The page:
Last week I participated in a webinar by ASTD and got spontaneous feedback about Europeans. The webinar title was 'what makes multi-cultural training different?' and the topic was how to facilitate international groups online. One participant shared her observation that European 'are not used to
technologie'. If she spots Europeans in her classes all bells start ringing that they should give more support... I recognize the difference as well. I see how most Americans and Canadians easily host a webinar or share all their life and stories online. In the Netherlands, I still see this happening only piecemeal.
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It's a bit of a pet peeve of mine "if you don't know how to ride a bike it is always faster to walk" - Suppose as a trainer / consultant you are invited to help a team to improve time management. What do you do? You organize a workshop because you are so used to doing this (= walk). But you could do something different, for example by starting online, organize a game, or smart use of social media during the workshop to invite others (= cycle). Because you don't know how to ride the online bike as a trainer you are going to do so... Although you might if you don't live in Europe :).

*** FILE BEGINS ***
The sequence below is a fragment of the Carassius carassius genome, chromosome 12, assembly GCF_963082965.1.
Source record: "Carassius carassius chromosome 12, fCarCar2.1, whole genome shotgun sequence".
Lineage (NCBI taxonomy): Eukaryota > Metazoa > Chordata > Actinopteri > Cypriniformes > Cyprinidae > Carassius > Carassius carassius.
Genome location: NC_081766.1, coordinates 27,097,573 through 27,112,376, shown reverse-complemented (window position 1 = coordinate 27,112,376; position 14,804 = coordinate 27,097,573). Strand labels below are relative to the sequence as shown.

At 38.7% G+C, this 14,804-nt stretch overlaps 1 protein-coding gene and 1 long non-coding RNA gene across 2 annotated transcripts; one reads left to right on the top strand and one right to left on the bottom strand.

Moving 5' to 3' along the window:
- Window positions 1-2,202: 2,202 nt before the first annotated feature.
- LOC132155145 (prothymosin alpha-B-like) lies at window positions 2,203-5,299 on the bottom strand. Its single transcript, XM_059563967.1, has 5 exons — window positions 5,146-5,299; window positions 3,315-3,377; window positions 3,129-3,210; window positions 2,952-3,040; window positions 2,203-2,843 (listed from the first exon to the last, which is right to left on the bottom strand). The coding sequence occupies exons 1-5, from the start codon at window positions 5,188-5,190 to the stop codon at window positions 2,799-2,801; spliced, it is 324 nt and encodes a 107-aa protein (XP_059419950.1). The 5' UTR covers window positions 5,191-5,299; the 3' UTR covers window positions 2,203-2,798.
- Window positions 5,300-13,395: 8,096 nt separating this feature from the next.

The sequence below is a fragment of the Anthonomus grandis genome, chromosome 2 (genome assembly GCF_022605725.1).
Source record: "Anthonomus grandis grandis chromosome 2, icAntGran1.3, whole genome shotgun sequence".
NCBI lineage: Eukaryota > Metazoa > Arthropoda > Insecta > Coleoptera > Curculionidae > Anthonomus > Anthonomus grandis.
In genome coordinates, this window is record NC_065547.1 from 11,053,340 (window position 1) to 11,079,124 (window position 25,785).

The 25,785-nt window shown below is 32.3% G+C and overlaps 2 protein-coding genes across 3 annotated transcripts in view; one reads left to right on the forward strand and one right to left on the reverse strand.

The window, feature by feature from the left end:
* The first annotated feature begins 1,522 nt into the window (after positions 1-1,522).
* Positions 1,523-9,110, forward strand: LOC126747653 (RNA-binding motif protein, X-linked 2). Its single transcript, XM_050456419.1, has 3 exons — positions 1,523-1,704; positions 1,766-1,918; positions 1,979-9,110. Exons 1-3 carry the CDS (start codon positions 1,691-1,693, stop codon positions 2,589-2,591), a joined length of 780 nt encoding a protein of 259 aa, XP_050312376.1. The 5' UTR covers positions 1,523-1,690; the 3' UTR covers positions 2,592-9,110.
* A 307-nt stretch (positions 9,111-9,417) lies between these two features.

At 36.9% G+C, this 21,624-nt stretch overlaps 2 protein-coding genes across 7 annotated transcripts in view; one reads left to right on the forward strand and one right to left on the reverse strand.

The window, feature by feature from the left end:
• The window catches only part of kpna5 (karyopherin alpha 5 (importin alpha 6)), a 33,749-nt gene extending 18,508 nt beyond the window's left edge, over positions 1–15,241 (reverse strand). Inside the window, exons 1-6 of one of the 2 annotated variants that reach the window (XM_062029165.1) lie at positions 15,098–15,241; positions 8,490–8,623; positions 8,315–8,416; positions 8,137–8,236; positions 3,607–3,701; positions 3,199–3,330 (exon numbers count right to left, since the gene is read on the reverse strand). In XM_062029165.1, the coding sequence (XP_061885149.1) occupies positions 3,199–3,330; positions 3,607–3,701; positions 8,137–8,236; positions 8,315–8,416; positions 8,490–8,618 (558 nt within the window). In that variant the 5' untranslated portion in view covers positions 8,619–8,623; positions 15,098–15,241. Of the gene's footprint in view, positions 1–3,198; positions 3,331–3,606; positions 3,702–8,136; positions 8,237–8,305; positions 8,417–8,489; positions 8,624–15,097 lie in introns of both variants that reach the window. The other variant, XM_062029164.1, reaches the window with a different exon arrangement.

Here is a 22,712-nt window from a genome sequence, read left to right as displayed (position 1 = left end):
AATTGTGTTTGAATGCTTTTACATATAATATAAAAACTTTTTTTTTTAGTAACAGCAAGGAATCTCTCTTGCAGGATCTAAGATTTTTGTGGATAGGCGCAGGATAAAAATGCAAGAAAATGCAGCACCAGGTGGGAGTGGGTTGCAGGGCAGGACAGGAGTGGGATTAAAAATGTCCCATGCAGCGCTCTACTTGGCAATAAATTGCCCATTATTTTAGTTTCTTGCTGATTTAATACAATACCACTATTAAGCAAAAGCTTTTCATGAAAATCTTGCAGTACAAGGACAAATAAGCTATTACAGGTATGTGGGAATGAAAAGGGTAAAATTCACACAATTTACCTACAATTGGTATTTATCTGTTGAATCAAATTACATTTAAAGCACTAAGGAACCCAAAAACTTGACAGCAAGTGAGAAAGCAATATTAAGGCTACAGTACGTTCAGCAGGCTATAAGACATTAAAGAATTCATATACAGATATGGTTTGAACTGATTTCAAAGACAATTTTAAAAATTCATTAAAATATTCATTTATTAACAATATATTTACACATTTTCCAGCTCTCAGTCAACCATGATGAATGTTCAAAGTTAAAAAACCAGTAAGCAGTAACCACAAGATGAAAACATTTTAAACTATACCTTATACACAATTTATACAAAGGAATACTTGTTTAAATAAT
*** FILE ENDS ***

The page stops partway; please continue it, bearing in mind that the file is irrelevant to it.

A good example from my own practice: I am asked to advise a team with teammembers partly based in Canada and partly in the Netherlands. The question was to organize an afternoon workshop in the Netherlands and then later the workshop could be replicated in Canada under the guidance of one of the participants here. After some period of thinking how I'd prefer to work, I decided that it was important to work with the whole team in order to make a joint learning process and to understand each other better. So I designed two weeks online with a videoconference session with the entire team of 3 hours at the end. I believe that many other consultants would have designed the afternoon workshop the client was asking for... I am convinced this is a much better intervention, with more impact on the team and cooperation.
I wrote earlier the five beliefs of the old trainer and the trainer of the 21st century. I have worked at least 8 years online now.. I guess you must have quite some experience (though not 8 years!) before you can really cycle as a trainer/advisor.
Are you Dutch and would like to learn more? Join the LOSmakers (a Dutch group) on LinkedIn or participate in one of our activities organised by Ennuonline.